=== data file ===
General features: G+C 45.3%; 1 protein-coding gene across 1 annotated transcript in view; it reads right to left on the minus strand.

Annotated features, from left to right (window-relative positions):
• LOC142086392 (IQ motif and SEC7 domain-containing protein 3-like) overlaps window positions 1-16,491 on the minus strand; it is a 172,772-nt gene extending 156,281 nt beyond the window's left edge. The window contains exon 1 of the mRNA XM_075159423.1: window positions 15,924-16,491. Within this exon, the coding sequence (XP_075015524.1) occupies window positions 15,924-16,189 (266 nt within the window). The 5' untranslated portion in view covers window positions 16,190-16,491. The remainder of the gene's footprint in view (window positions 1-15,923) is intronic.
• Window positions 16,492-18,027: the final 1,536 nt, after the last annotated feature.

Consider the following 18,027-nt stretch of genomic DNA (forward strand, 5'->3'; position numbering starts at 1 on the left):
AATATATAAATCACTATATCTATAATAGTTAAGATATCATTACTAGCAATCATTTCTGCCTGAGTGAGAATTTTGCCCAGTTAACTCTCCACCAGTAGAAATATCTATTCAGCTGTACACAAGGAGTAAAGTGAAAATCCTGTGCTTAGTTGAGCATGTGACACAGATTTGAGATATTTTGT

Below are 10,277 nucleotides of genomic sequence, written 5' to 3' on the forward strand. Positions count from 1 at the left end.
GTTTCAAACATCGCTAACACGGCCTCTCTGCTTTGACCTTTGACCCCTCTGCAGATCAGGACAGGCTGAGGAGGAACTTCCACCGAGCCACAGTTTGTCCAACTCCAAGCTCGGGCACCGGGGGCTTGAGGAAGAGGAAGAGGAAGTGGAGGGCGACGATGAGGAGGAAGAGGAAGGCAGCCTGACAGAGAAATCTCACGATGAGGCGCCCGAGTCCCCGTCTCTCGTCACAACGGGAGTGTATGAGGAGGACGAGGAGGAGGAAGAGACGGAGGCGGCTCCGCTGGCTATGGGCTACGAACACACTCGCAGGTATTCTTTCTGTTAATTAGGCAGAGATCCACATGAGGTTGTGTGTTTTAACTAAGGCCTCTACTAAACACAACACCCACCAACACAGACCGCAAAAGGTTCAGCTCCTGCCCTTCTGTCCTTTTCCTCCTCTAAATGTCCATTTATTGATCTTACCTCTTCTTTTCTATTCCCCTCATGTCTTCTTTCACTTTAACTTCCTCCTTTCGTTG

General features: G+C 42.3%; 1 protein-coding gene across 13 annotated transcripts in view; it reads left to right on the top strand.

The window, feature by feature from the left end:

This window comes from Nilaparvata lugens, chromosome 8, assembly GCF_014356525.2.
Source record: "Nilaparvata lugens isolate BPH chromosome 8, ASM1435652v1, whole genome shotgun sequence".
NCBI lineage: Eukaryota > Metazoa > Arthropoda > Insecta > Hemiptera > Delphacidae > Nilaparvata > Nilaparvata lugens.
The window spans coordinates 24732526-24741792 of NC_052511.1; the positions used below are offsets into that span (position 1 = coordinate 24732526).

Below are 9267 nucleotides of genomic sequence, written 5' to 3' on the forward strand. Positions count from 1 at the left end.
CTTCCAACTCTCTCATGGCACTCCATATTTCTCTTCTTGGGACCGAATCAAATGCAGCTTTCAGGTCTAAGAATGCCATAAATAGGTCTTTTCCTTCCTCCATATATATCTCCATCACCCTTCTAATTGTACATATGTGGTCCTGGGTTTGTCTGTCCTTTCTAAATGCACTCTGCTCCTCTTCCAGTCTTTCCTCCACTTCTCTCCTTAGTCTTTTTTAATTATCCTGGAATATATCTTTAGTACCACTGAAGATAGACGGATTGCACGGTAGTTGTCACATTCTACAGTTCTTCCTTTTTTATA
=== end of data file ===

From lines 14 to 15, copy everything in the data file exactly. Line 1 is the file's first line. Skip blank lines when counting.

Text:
The window spans coordinates 24732526-24741792 of NC_052511.1; the positions used below are offsets into that span (position 1 = coordinate 24732526).

Below are 9267 nucleotides of genomic sequence, written 5' to 3' on the forward strand. Positions count from 1 at the left end.